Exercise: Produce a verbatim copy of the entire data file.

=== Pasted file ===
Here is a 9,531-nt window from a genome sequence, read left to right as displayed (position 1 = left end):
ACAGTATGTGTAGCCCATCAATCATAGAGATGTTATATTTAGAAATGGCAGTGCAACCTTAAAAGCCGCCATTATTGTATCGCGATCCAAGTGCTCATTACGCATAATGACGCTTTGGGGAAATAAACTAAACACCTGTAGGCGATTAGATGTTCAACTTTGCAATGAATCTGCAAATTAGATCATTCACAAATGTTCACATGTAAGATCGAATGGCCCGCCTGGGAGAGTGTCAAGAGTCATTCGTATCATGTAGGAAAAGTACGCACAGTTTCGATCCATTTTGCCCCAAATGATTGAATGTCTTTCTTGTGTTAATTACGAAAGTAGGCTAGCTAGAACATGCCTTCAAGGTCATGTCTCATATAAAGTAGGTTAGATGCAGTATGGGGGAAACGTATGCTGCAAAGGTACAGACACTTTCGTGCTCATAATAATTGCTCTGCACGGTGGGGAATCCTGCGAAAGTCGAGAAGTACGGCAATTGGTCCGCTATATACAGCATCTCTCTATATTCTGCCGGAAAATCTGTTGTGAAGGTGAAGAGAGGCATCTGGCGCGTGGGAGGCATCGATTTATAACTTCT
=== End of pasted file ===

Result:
Here is a 9,531-nt window from a genome sequence, read left to right as displayed (position 1 = left end):
ACAGTATGTGTAGCCCATCAATCATAGAGATGTTATATTTAGAAATGGCAGTGCAACCTTAAAAGCCGCCATTATTGTATCGCGATCCAAGTGCTCATTACGCATAATGACGCTTTGGGGAAATAAACTAAACACCTGTAGGCGATTAGATGTTCAACTTTGCAATGAATCTGCAAATTAGATCATTCACAAATGTTCACATGTAAGATCGAATGGCCCGCCTGGGAGAGTGTCAAGAGTCATTCGTATCATGTAGGAAAAGTACGCACAGTTTCGATCCATTTTGCCCCAAATGATTGAATGTCTTTCTTGTGTTAATTACGAAAGTAGGCTAGCTAGAACATGCCTTCAAGGTCATGTCTCATATAAAGTAGGTTAGATGCAGTATGGGGGAAACGTATGCTGCAAAGGTACAGACACTTTCGTGCTCATAATAATTGCTCTGCACGGTGGGGAATCCTGCGAAAGTCGAGAAGTACGGCAATTGGTCCGCTATATACAGCATCTCTCTATATTCTGCCGGAAAATCTGTTGTGAAGGTGAAGAGAGGCATCTGGCGCGTGGGAGGCATCGATTTATAACTTCT